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The Yin and Yang of Winter Solstice

Winter solstice to most of us means making and eating 'tong yuen' or also known as Dongzhi Festival, the traditional Chinese way of marking the shortest day albeit the longest night of the year. There are a lot of scientific and meteorological explanations for this and you can refer to Wikipedia for the world's interpretations for this. It ranges from time for some animal species to mate to major astronomical events.

But to the kids, it means rolling those colorful dough balls and eating them with a ginger, pandan, sugary concoction.
Worldwide, interpretation of the event has varied across cultures, but many have held a recognition of rebirth, involving holidays, festivals, gatherings, rituals or other celebrations around that time - Wikipedia
The Winter Solstice Sky on my side of the world, Malaysia
The origins of this festival can be traced back to the yin and yang philosophy of balance and harmony in the cosmos
The kids are no longer little...they're nearing adult age, with some stretching their wings across in another region, which serves as a constant reminder that there's really no time like the present.

Kids gather to make colorful tong yuens
Any time they get to come together is precious not only for them but for us parents too. We've watched them grow up together since the time they were born. They've fought, cried about, bit each other, made jokes and ganged up on one another the way cousins and siblings would.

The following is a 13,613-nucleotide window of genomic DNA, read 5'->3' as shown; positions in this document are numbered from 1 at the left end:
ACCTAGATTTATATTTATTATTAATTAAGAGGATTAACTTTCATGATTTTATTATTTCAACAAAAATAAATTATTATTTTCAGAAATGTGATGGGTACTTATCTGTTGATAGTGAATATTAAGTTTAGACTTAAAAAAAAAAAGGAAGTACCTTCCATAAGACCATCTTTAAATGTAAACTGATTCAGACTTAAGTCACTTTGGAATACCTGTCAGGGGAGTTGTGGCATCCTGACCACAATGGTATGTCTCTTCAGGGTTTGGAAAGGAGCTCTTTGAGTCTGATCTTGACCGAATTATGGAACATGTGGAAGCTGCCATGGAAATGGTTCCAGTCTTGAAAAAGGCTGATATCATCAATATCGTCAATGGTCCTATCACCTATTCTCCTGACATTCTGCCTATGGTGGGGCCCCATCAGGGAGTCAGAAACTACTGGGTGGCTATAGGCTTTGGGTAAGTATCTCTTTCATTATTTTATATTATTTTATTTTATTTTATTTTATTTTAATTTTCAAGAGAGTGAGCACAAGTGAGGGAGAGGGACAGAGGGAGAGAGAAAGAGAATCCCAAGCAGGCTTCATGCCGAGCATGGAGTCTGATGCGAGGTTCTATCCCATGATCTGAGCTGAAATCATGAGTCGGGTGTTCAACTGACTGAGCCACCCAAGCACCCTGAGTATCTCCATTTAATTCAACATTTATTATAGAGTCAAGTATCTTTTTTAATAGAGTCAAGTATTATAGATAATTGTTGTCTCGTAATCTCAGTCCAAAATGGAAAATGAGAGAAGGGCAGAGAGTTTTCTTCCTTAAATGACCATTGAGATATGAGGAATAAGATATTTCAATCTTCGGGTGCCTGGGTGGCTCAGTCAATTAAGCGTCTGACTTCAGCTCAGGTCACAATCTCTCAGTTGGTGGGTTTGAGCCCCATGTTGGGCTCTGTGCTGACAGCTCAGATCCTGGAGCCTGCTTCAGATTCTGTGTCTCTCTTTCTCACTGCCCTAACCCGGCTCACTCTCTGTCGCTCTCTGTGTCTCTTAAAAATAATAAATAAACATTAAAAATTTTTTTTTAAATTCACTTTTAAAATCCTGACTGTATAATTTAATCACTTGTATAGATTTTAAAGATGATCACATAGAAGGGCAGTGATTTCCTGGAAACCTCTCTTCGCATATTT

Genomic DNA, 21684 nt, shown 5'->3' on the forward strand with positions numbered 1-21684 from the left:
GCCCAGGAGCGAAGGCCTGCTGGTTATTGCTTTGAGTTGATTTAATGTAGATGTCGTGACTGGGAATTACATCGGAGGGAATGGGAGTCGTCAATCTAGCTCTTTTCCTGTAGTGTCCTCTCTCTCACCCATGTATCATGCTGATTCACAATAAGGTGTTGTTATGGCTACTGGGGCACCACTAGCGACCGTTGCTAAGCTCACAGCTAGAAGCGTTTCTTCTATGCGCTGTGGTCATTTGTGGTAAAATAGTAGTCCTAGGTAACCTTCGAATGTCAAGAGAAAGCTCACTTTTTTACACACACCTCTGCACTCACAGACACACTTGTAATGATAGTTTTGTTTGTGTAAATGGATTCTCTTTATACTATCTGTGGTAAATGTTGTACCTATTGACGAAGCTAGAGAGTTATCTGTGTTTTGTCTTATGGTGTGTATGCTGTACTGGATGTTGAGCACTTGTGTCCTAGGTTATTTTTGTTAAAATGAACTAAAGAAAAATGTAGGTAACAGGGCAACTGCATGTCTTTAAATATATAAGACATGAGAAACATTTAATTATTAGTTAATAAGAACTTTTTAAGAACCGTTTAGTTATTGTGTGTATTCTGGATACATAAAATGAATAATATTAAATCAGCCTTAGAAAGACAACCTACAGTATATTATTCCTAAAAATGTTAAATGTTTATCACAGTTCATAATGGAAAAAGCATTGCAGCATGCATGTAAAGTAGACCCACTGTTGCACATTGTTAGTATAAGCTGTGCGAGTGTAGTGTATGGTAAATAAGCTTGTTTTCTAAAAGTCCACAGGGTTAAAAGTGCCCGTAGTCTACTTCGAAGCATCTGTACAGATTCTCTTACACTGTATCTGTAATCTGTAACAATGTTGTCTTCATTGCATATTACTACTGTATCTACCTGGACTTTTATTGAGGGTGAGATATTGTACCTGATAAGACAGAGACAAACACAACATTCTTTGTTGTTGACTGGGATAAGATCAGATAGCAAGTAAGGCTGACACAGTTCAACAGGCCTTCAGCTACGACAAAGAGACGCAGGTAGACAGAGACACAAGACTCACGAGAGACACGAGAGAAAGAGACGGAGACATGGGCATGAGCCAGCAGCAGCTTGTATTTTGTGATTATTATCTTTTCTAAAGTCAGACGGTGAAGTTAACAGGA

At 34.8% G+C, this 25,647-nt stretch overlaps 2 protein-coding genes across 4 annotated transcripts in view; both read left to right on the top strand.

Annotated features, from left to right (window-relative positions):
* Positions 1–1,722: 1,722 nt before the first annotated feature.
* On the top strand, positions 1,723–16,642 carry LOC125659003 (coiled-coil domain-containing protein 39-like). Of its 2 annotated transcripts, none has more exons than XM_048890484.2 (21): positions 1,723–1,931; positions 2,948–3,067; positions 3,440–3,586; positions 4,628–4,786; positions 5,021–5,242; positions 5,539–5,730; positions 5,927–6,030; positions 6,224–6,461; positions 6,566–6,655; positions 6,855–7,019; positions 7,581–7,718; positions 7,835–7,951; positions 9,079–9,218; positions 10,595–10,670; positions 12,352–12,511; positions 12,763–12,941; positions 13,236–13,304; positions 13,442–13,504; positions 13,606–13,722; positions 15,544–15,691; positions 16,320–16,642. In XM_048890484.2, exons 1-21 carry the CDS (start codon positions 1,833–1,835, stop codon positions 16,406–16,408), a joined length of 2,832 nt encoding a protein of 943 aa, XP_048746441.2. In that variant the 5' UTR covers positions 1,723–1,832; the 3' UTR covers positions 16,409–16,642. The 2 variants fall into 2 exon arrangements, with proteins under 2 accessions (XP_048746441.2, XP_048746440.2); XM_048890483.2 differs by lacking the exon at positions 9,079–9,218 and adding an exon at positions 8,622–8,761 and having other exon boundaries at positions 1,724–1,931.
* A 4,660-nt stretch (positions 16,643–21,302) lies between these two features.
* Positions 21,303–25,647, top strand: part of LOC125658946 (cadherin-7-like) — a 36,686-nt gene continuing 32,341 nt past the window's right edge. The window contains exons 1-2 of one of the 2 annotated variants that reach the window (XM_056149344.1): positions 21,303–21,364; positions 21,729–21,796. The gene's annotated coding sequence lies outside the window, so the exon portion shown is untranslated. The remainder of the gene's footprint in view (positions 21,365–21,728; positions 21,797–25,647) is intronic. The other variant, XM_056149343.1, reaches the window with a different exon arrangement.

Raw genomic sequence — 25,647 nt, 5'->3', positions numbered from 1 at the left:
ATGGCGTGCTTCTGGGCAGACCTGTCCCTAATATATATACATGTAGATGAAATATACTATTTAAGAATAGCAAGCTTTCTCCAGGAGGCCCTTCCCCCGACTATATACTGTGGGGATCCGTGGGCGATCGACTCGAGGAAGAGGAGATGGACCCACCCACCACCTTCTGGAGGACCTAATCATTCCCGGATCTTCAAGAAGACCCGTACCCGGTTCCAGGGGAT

I suspect the tong yuen days for these kids will become rarer and rarer.

Making naturally-colored tong yuens
Call me sentimental or whatever but I truly appreciate the fact that they still get the chance to have these small little gatherings, no matter how rare. One day, when we're all old and rickety, we will remember these numbered days of coming together under one roof and making these.
The festive food is also a reminder that celebrators are now a year older and should behave better in the coming year
Some less traditional families don't always celebrate the festival and honestly, most old folks do it for the sake of the young ones. So, don't feel bad if you don't celebrate it. You can always try to make your own with this tang yuen recipe (AllRecipes) and invite your friends or colleagues over for some drinks!

If you don't like the unnatural food coloring, you can make the green with pandan, blue with clitoria ternatea (butterfly pea flowers), red/pink with mashed up dragon fruit, and yellow/orange with mushed pumpkin. At least, that's what I saw being made here. You can share your own recipe if you have another way to making the colors naturally.

As you can see below, everyone or every family is a little different. You do you.

Muaks and Love,

Merry Christmas to everyone who is celebrating and Happy Holidays to those who are just enjoying the days off!

A post shared by Marsha Maung (@marshamaung) on

A post shared by Rebecca Wu (@rebecca2la) on

p.p.s. If you find some pictures or words offensive, would like your pictures removed or find grammatical errors, please forgive me. Me human. Please feel free to let me know and I will remove or edit said offensive stuff as immediately as I can get my ass to my computer or, if possible, on my phone. 


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